Have we invited God to visit us daily and purify our conscience? Have we spent the necessary time cleaning our hearts, our wills, desires, and intentions to be a mansion for the Son of God to dwell?

If not, you’ve got about 30 minutes to do so before Christmas starts.

But another way of looking at it, this is the construction project of a lifetime. The dam of God’s love and goodness has broken and continues to overpour, and in so doing, we can build a mansion in our own heart; a womb for divine love to grow within us.

I’ll close with this story.

There was a young monk who was trying to clean and decorate his small monastery for Christmas before his fellow monks returned from their errands in town. He had been working all morning, using a handmade broom to sweep up all the dirt and dust that had accumulated on the floor, even getting on his hands and knees to scrub the red brick floors.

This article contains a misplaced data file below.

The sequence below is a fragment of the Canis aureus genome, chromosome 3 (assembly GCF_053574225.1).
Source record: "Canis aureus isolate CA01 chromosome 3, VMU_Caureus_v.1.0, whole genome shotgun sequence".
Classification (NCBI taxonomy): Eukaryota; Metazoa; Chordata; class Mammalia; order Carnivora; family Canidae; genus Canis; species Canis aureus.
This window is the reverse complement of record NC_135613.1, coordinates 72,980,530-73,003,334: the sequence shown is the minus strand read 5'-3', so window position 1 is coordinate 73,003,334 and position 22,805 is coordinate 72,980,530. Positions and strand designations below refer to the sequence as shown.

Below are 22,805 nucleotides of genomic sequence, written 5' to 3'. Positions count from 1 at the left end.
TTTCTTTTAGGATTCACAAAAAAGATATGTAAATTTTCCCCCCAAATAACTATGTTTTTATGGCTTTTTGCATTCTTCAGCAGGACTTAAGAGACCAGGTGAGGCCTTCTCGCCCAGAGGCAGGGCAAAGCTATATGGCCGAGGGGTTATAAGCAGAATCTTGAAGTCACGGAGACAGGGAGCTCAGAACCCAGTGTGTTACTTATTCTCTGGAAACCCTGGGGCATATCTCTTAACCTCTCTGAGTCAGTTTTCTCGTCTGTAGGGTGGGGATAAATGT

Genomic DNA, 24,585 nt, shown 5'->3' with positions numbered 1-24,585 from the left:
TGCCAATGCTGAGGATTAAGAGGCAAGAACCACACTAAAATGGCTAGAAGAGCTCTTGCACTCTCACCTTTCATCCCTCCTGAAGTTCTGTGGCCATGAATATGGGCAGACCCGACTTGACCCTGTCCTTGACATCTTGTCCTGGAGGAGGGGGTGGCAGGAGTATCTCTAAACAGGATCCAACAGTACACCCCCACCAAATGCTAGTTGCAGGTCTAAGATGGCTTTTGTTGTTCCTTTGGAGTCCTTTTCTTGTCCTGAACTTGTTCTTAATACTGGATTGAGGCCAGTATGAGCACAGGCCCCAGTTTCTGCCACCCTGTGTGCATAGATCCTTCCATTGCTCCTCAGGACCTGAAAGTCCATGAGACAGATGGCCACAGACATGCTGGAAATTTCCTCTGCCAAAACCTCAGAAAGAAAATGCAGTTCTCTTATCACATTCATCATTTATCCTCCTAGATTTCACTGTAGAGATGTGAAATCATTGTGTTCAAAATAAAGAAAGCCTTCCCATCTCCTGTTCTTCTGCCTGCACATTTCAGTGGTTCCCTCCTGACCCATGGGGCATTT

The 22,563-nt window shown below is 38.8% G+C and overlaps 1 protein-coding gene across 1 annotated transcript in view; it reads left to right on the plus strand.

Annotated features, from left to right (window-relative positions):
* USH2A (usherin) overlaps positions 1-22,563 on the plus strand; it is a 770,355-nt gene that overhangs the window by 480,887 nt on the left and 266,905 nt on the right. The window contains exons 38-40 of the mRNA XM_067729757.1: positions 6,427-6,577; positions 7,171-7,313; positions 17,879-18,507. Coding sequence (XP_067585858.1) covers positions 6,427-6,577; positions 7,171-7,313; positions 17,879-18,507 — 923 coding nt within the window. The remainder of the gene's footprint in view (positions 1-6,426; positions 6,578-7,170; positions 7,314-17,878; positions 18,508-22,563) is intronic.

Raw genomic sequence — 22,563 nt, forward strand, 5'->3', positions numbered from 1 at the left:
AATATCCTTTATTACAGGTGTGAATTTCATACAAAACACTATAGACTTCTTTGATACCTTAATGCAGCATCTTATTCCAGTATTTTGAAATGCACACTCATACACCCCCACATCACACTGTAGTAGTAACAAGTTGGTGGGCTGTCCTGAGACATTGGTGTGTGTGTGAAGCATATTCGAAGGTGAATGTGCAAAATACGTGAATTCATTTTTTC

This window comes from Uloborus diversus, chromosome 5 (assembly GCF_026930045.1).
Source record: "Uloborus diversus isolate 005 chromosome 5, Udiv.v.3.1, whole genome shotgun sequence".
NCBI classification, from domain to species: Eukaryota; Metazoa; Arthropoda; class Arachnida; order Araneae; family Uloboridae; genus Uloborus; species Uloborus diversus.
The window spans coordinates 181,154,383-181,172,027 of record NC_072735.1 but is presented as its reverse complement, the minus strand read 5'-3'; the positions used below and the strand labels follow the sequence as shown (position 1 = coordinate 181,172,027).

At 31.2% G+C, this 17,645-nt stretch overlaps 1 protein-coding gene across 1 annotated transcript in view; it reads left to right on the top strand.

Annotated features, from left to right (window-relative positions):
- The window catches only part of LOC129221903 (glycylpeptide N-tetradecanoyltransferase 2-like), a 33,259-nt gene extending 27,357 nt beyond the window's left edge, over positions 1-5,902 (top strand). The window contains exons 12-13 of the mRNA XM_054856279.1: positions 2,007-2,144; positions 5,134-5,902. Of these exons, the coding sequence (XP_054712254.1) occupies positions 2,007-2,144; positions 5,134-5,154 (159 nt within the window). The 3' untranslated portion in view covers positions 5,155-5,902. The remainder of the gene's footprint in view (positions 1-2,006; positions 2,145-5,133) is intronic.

After a while, it began to really look like Christmas in their modest hermitage. Suddenly, Brother Francis walked through the door and shook off the cold as he made his way to the fire. The old monk looked around the room and said to the young man, “You have been quite busy, Brother Angelo. The Holy Child may well visit our hut. Would that our hearts, too, be well prepared!”

Brother Angelo smiled, glad his work was so appreciated. He then told the old monk how he had been disturbed earlier in the day by three well-known robbers who came begging for food.

Asked what his response was to their request, Brother Angelo said, “I sent them away and scolded them well for their bad ways. I told them God would [condemn] them eternally.”

“You said that and sent them away?” Brother Francis retorted.

“Their hands were red with blood,” the young monk said.